PaperCity Magazine

April 2018- Dallas

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Page 25 of 103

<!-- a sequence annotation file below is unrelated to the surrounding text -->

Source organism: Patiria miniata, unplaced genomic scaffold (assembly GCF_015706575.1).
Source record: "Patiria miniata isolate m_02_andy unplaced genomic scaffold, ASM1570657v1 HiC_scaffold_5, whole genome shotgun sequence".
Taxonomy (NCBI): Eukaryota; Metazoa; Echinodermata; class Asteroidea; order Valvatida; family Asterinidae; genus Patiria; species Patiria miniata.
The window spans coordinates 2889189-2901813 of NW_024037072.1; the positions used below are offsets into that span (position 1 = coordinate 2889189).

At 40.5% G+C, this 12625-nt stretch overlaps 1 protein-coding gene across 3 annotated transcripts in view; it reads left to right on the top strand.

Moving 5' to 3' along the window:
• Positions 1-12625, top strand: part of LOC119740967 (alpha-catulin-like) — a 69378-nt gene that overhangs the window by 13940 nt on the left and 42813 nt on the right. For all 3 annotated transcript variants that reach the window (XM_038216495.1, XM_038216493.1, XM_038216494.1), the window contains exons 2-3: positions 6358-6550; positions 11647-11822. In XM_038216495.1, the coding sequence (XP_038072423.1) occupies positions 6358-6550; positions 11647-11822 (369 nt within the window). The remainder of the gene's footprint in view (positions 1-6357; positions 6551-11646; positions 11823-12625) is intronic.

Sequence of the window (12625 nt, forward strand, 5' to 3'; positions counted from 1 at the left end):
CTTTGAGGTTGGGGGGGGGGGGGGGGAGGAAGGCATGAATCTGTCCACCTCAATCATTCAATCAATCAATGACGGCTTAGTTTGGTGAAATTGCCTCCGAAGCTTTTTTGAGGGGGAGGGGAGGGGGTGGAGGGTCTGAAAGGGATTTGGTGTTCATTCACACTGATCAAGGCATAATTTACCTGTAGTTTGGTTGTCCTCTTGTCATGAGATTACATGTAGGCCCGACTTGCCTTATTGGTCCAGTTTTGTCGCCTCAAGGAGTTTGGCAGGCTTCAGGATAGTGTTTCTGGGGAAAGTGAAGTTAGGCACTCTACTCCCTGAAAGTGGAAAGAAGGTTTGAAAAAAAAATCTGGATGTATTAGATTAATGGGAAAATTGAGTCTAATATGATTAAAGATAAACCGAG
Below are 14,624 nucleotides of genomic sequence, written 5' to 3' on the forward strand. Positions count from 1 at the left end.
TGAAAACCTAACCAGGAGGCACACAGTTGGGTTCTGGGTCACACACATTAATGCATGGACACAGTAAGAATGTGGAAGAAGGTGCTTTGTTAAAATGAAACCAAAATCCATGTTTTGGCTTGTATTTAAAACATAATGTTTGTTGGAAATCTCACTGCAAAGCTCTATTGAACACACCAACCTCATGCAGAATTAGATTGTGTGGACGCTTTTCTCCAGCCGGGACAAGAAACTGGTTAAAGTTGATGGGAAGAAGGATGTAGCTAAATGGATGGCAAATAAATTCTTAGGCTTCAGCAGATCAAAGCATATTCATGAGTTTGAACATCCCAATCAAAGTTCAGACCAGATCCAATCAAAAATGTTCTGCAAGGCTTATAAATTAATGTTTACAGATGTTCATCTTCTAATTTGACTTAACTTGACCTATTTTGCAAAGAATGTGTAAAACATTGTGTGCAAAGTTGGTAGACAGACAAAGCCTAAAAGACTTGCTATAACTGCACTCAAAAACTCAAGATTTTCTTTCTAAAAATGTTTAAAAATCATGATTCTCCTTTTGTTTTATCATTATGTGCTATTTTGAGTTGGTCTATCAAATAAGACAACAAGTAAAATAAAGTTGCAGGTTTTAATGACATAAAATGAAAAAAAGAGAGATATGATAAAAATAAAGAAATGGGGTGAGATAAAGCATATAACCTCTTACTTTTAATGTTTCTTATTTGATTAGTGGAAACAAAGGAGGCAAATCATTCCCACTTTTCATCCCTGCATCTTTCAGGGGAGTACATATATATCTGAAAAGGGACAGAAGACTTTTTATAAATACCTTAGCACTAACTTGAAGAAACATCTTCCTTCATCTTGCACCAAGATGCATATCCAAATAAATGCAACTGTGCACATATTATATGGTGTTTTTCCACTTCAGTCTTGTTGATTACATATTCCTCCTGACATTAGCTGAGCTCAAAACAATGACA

OBSESSIONS. DECORATION. SALIENT FACTS. B lue Print, the charming home furnishings boutique located in a 100-year- old house on Fairmount Street, is known for its gracious, Southern-inspired interiors filled with antiques and custom upholstery. Colorful artwork has always been a crucial part of the design mix, and the store regularly brings in delightful works by artists from around the country. To meet a growing demand for original art, Blue Print has opened a dedicated gallery in a beautifully renovated historic building next door. Blue Print Gallery represents more than 50 artists from around the world, including Charles Patrick, who pins paper butterflies into unique shapes; abstract landscape painter Mary Rountree Moore; glass sculptor Rick Beck; and Marilla Palmer, who works with pressed foliage, holographic papers, and embroidery. The gallery will host monthly exhibitions, and several viewing rooms keep stored inventory handy for perusing. Blue Print's art curator Lauren Zogg runs the new gallery. Oh, and like its sister boutique, the gallery is set behind a beautiful blue door. You can't miss it. Blue Print Gallery, 2701 Fairmount St., Rebecca Sherman BLUE PERIOD C ome June, the Modern Art Museum of Fort Worth unveils a major retrospective of work by Takashi Murakami — an explosion of color, creatures, and vibrant folklore that will give the Tadao Ando–designed museum its most kaleidoscopic, cartoonish moment yet. And, yes, Murakami himself is jetting in for the occasion. Organized by the Museum of Contemporary Art Chicago and curated by MCA chief curator Michael Darling, "Takashi Murakami: The Octopus Eats Its Own Leg" is a comprehensive survey of more than 50 paintings from Murakami's more than 30-year career, including several never-before-seen works. While famous for his Japanese technique and anime-inspired imagery — fantastical characters inserted into wild settings and narratives — Murakami is widely known for his pop-culture collaborations, particularly his handbags for Louis Vuitton and his album covers and videos for rapper Kanye West. Murakami's interest in global commercialism, mass production, and the intersection of luxury and celebrity culture is parallel in some ways to that of the artist KAWS, whose own retrospective at The Modern in 2017 proved a blockbuster. No doubt, Murakami will be the talk of summer — and the colorfully illustrated Rizzoli exhibition catalog, a sell-out at The Modern's museum store. "Takashi Murakami: The Octopus Eats Its Own Leg," June 10 through September 1 6 , M o d e r n A r t Museum of Fort Worth, 3200 Darnell St., Fort Worth, Christina Geyer S mall but mighty is the perfect description for the upcoming Salvador Dalí exhibition at Southern Methodist University's Meadows Museum. Set to open September 9, "Dalí: Poetics of the Small" is the Meadows' first comprehensive look at the preeminent Spanish artist and icon of the Surrealist movement, with an unexpected focus on his small-scale paintings produced 1904 to 1989. Most works measure just over a foot, with tinier pieces spanning six square inches. "Dalí: Poetics of the Small" at the Meadows Museum, SMU, September 9 through December 9, Christina Geyer SURREALISM Shrunk Charles Patrick's Bam! 2017, $9,500 at Blue Print Gallery. In A MURAKAMI Fantasy Salvador Dali's The Fish Man (L'homme poisson), 1930 Takashi Murakami's Flower Ball (Lots of Colors), 2008 24

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